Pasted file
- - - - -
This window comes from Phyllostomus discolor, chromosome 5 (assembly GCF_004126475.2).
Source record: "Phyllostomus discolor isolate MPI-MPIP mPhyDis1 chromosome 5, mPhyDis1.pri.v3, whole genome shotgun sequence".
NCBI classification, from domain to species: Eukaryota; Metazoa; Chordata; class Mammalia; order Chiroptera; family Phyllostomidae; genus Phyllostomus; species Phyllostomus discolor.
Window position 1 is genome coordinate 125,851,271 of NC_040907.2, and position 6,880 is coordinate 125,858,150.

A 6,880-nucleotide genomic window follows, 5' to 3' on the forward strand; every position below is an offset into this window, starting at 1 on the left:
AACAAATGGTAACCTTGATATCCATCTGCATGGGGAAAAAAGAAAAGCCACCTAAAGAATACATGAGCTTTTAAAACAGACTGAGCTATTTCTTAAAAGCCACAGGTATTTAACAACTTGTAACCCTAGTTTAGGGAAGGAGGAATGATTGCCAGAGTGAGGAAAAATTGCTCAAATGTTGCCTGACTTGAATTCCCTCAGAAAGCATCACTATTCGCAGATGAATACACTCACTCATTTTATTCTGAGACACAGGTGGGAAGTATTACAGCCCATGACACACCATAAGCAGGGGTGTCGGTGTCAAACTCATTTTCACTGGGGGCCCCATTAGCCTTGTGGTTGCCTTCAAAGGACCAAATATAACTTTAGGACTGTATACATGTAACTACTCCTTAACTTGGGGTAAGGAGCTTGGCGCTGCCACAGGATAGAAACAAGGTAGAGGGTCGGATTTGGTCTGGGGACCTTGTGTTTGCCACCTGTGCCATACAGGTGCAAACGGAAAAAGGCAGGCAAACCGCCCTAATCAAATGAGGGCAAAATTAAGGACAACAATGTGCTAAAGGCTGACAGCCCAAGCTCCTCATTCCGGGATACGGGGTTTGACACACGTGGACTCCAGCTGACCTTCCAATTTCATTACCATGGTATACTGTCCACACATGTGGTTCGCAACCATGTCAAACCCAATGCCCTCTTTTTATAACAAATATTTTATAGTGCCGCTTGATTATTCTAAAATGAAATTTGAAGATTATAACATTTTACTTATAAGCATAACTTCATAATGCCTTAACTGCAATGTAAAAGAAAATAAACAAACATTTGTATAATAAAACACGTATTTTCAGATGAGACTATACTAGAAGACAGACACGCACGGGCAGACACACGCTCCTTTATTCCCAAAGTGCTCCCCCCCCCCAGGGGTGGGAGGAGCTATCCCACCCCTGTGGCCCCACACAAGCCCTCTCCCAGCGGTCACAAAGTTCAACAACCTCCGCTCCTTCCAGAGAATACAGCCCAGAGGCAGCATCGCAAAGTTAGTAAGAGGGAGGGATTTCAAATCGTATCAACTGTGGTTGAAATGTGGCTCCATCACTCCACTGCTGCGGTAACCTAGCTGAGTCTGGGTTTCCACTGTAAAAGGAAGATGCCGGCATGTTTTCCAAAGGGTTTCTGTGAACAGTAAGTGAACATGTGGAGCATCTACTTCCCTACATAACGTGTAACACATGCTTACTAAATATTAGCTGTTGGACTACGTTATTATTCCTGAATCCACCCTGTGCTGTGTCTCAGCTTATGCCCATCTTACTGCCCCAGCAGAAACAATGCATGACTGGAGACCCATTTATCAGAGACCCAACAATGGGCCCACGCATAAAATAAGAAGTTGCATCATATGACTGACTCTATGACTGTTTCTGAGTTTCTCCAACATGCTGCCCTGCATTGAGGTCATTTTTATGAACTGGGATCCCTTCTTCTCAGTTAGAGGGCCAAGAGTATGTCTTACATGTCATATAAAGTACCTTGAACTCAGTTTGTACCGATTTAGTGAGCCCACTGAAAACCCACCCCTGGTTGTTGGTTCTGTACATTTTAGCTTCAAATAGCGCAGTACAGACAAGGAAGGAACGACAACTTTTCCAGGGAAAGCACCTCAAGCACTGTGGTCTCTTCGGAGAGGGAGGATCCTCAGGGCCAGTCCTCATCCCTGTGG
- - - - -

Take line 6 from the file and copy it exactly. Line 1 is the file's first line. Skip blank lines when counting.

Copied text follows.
AACAAATGGTAACCTTGATATCCATCTGCATGGGGAAAAAAGAAAAGCCACCTAAAGAATACATGAGCTTTTAAAACAGACTGAGCTATTTCTTAAAAGCCACAGGTATTTAACAACTTGTAACCCTAGTTTAGGGAAGGAGGAATGATTGCCAGAGTGAGGAAAAATTGCTCAAATGTTGCCTGACTTGAATTCCCTCAGAAAGCATCACTATTCGCAGATGAATACACTCACTCATTTTATTCTGAGACACAGGTGGGAAGTATTACAGCCCATGACACACCATAAGCAGGGGTGTCGGTGTCAAACTCATTTTCACTGGGGGCCCCATTAGCCTTGTGGTTGCCTTCAAAGGACCAAATATAACTTTAGGACTGTATACATGTAACTACTCCTTAACTTGGGGTAAGGAGCTTGGCGCTGCCACAGGATAGAAACAAGGTAGAGGGTCGGATTTGGTCTGGGGACCTTGTGTTTGCCACCTGTGCCATACAGGTGCAAACGGAAAAAGGCAGGCAAACCGCCCTAATCAAATGAGGGCAAAATTAAGGACAACAATGTGCTAAAGGCTGACAGCCCAAGCTCCTCATTCCGGGATACGGGGTTTGACACACGTGGACTCCAGCTGACCTTCCAATTTCATTACCATGGTATACTGTCCACACATGTGGTTCGCAACCATGTCAAACCCAATGCCCTCTTTTTATAACAAATATTTTATAGTGCCGCTTGATTATTCTAAAATGAAATTTGAAGATTATAACATTTTACTTATAAGCATAACTTCATAATGCCTTAACTGCAATGTAAAAGAAAATAAACAAACATTTGTATAATAAAACACGTATTTTCAGATGAGACTATACTAGAAGACAGACACGCACGGGCAGACACACGCTCCTTTATTCCCAAAGTGCTCCCCCCCCCCAGGGGTGGGAGGAGCTATCCCACCCCTGTGGCCCCACACAAGCCCTCTCCCAGCGGTCACAAAGTTCAACAACCTCCGCTCCTTCCAGAGAATACAGCCCAGAGGCAGCATCGCAAAGTTAGTAAGAGGGAGGGATTTCAAATCGTATCAACTGTGGTTGAAATGTGGCTCCATCACTCCACTGCTGCGGTAACCTAGCTGAGTCTGGGTTTCCACTGTAAAAGGAAGATGCCGGCATGTTTTCCAAAGGGTTTCTGTGAACAGTAAGTGAACATGTGGAGCATCTACTTCCCTACATAACGTGTAACACATGCTTACTAAATATTAGCTGTTGGACTACGTTATTATTCCTGAATCCACCCTGTGCTGTGTCTCAGCTTATGCCCATCTTACTGCCCCAGCAGAAACAATGCATGACTGGAGACCCATTTATCAGAGACCCAACAATGGGCCCACGCATAAAATAAGAAGTTGCATCATATGACTGACTCTATGACTGTTTCTGAGTTTCTCCAACATGCTGCCCTGCATTGAGGTCATTTTTATGAACTGGGATCCCTTCTTCTCAGTTAGAGGGCCAAGAGTATGTCTTACATGTCATATAAAGTACCTTGAACTCAGTTTGTACCGATTTAGTGAGCCCACTGAAAACCCACCCCTGGTTGTTGGTTCTGTACATTTTAGCTTCAAATAGCGCAGTACAGACAAGGAAGGAACGACAACTTTTCCAGGGAAAGCACCTCAAGCACTGTGGTCTCTTCGGAGAGGGAGGATCCTCAGGGCCAGTCCTCATCCCTGTGG